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Program Uses Hollywood to Inspire Future Scientists, Engineers 

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By Cynthia D. Miller 

There has been a proliferation of shows dealing with forensics, medicine and military intelligence lately. CSI, NCIS, Numbers, 24, House, Grey’s Anatomy, Bones, Law and Order, Army Wives are a few seen on the small screen. Brothers, The Hurt Locker, Answer Man and Avatar are recent movie hits.  

The success of these shows relies on a symbiotic relationship between the writers and the professionals who validate the content of the scripts. The entertainment industry is key to shaping our culture, and has the potential to help create our next generation of physicians, scientists and engineers.

In the midst of this creative quest toward social responsibility is the Entertainment Industries Council (EIC) with offices in Burbank, Calif., and Reston, Va. Founded in 1983 by Brian Dyak, EIC’s mission is to “bring the power and influence of the entertainment industry to bear on health and social issues.”  Dyak’s work to start runaway teen crisis centers early in his career allowed him to see how media could inform. This inspired him to found the National Network for Youth, which not only established a voice on public policy, but also gave Dyak a foot in the door to the inner sanctum of decision makers in entertainment and on Capitol Hill.  

EIC has created public service campaigns such as the anti-drug “Stop the Madness” ads, and the “Incredible Crash Dummies,” which encourages seat belt use. It focuses on film student mentoring, expert and technical advisory resources for journalists and entertainment creators, and producing the annual PRISM Awards TV special, which recognizes excellence in the portrayal of substance abuse and mental health issues. A recent success for EIC is connecting writers of the television series, The Forgotten, with the Department of Justice’s National Missing and Unidentified Persons System.

In 2009, EIC’s research and strategy division, the Entertainment and Media Communication Institute, announced a partnership with Boeing to strengthen the portrayal of engineers and scientists in entertainment media and present a positive and accurate view of careers in these fields.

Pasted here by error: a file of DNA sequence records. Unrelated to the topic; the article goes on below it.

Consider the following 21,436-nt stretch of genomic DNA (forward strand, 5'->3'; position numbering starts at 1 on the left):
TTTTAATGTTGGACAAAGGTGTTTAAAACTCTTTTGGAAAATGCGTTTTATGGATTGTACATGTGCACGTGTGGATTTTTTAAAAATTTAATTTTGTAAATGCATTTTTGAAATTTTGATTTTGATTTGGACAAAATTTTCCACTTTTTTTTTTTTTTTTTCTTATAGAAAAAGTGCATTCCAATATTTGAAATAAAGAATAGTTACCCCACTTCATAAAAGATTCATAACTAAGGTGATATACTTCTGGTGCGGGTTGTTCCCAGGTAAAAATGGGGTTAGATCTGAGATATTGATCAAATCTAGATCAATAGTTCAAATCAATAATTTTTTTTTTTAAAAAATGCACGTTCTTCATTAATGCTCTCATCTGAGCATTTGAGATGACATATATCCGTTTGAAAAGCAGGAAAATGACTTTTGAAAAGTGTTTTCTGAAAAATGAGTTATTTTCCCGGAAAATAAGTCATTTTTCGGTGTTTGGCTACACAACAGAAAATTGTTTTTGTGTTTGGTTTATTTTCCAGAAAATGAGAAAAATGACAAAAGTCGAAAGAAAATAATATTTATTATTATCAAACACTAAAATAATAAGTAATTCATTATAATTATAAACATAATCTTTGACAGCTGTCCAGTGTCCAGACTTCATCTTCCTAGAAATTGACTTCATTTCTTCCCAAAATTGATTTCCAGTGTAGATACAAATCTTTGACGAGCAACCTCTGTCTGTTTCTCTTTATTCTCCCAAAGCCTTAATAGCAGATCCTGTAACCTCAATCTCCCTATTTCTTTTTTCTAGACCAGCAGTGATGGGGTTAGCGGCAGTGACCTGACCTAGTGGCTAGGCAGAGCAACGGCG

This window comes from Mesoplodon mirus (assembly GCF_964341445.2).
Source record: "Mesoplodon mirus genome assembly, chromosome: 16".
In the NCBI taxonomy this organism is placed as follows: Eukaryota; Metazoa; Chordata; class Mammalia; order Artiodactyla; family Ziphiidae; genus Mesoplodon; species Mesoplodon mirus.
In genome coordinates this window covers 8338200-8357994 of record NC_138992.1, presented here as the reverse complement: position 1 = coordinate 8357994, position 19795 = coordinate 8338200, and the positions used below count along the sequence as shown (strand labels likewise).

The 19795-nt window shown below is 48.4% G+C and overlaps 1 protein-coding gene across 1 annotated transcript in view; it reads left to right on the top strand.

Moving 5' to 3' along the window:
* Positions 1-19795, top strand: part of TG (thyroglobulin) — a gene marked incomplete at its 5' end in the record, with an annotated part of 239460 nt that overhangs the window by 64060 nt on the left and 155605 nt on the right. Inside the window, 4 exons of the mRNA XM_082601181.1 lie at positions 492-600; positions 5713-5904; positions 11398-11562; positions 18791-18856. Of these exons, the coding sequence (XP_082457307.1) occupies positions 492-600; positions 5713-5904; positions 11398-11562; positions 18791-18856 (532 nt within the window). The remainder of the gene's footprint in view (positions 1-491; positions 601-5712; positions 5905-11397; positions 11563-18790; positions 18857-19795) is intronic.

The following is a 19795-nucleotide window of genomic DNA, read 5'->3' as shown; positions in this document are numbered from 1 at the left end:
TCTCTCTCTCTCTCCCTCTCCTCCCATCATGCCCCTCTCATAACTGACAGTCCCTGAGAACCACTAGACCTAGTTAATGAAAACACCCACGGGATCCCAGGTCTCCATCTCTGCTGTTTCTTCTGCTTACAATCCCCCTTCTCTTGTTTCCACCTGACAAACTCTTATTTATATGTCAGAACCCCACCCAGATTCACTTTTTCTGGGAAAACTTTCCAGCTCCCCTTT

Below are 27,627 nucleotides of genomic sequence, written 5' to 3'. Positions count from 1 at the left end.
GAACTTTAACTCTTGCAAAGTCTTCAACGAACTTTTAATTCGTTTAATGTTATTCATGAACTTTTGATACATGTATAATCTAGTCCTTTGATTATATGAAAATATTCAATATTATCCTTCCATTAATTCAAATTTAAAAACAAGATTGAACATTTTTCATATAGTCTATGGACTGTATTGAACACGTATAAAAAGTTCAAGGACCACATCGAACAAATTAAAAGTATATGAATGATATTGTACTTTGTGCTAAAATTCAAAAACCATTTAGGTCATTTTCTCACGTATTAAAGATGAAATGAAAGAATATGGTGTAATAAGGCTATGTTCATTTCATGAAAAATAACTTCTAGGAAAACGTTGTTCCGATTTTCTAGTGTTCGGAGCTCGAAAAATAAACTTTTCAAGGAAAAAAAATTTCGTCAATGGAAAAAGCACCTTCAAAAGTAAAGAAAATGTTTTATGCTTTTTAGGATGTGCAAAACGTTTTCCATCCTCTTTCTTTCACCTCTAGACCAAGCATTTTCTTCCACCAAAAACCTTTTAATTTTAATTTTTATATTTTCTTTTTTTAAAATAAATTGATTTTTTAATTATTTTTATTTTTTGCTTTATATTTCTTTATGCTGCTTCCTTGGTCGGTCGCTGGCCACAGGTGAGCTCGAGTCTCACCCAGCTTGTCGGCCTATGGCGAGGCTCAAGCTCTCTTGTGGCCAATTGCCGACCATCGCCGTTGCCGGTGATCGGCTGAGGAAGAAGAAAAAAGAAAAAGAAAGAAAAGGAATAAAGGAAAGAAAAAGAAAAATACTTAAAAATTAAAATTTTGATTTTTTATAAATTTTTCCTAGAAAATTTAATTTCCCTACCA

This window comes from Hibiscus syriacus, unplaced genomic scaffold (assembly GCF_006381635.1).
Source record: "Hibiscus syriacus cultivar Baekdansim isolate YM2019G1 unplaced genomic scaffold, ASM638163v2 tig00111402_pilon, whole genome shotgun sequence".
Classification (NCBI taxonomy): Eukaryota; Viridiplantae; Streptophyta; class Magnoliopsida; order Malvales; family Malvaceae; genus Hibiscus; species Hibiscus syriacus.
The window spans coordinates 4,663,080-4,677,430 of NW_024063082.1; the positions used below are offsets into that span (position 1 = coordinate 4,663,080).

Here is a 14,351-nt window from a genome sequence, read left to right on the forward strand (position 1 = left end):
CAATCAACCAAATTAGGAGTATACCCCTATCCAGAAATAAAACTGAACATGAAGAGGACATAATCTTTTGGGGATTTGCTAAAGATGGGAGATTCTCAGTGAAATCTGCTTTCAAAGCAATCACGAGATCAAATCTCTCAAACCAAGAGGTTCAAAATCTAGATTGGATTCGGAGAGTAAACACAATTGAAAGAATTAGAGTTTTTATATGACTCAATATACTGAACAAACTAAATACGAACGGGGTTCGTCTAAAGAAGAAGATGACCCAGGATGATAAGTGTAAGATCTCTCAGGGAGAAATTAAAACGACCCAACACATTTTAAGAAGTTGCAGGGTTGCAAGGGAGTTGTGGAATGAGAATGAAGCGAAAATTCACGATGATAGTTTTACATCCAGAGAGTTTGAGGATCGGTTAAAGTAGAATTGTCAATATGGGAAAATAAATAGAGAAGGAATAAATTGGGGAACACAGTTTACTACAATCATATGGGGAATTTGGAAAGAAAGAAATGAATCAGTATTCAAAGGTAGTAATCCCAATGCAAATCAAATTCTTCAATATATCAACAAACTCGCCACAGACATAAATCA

“By partnering with aerospace, other science and technology-based industries and entertainment media, we can highlight career priorities and opportunities critical to our ability to compete in the future,” said Rick Stephens, senior vice president of human resources for Boeing.

Boeing has identified 20 engineers representing 10 disciplines who can provide expertise to script writers, broadcast, online and print journalists.

“Changing attitudes and behavior is a complicated process that takes many strategic partnerships, tenacity and time. This is a powerful opportunity to expose audiences to science, engineering and technology as vital fields of study, exciting career pursuits toward jobs that make the world a better place,” said Dyak.  

This year will herald EIC’s first S.E.T. Awards recognizing excellence in portraying science, engineering and technology in entertainment media. The strategy will include public service announcements, social marketing, and a national student filmmaking competition that will team future filmmakers and engineering students.  

For more information about Entertainment Industries Council, log on to: www.eiconline.org.

Cynthia D. Miller is president of Miller.Omni.Media, Inc., a woman-owned small business specializing in strategic communications, marketing and media production. She can be reached at milleromnimedia@comcast.net.


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